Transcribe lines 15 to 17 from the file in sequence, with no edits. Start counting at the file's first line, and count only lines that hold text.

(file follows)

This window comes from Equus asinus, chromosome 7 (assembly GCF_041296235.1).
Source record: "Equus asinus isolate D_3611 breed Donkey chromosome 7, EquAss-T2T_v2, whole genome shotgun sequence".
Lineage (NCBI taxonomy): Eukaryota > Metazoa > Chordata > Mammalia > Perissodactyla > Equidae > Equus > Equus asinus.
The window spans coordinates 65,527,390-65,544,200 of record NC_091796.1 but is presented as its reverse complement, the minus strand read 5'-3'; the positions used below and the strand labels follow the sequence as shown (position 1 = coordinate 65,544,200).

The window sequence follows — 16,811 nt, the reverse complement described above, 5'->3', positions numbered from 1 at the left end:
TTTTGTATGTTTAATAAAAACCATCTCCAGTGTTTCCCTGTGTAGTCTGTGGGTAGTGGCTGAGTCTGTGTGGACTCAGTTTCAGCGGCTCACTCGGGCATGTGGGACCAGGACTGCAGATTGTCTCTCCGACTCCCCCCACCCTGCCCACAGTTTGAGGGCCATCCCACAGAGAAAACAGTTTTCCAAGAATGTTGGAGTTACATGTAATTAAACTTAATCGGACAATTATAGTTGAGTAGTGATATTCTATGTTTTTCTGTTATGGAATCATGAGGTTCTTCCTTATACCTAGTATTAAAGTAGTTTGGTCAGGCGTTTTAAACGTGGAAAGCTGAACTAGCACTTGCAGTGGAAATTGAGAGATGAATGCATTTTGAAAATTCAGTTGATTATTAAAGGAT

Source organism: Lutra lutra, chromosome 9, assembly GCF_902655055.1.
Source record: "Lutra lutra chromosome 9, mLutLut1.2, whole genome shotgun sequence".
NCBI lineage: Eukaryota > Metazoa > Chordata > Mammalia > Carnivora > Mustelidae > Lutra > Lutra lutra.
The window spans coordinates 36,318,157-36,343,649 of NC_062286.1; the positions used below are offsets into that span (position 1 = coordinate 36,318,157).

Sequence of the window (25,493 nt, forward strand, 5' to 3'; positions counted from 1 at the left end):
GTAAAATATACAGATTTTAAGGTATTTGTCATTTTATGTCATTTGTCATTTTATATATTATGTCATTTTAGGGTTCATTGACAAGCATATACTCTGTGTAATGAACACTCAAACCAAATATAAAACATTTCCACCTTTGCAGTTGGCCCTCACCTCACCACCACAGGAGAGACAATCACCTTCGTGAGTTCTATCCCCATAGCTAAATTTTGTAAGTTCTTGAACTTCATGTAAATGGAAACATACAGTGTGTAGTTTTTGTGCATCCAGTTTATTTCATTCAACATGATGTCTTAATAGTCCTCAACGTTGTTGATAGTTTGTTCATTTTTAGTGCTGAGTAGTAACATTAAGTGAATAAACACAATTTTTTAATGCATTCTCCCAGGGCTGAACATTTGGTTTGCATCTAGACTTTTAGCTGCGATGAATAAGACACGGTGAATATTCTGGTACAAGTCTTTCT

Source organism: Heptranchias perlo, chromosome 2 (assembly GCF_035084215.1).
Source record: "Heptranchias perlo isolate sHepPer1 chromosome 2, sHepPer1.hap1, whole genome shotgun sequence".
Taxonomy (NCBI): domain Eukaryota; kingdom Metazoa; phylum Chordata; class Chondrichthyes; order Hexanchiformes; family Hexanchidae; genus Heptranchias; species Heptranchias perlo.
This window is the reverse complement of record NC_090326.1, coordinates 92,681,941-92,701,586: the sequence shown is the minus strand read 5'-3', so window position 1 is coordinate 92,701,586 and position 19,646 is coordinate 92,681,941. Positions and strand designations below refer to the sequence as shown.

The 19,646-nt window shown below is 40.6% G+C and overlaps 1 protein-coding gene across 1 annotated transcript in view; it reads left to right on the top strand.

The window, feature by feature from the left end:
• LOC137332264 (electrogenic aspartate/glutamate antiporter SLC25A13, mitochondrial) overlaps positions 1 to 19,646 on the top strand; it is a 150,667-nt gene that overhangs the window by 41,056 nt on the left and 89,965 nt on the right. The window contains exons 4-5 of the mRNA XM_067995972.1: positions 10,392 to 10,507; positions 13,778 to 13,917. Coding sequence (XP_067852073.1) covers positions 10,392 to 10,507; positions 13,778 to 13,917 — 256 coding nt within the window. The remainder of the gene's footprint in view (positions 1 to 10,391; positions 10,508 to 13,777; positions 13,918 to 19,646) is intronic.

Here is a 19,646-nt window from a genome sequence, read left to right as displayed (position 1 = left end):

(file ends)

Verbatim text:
Taxonomy (NCBI): domain Eukaryota; kingdom Metazoa; phylum Chordata; class Chondrichthyes; order Hexanchiformes; family Hexanchidae; genus Heptranchias; species Heptranchias perlo.
This window is the reverse complement of record NC_090326.1, coordinates 92,681,941-92,701,586: the sequence shown is the minus strand read 5'-3', so window position 1 is coordinate 92,701,586 and position 19,646 is coordinate 92,681,941. Positions and strand designations below refer to the sequence as shown.

The 19,646-nt window shown below is 40.6% G+C and overlaps 1 protein-coding gene across 1 annotated transcript in view; it reads left to right on the top strand.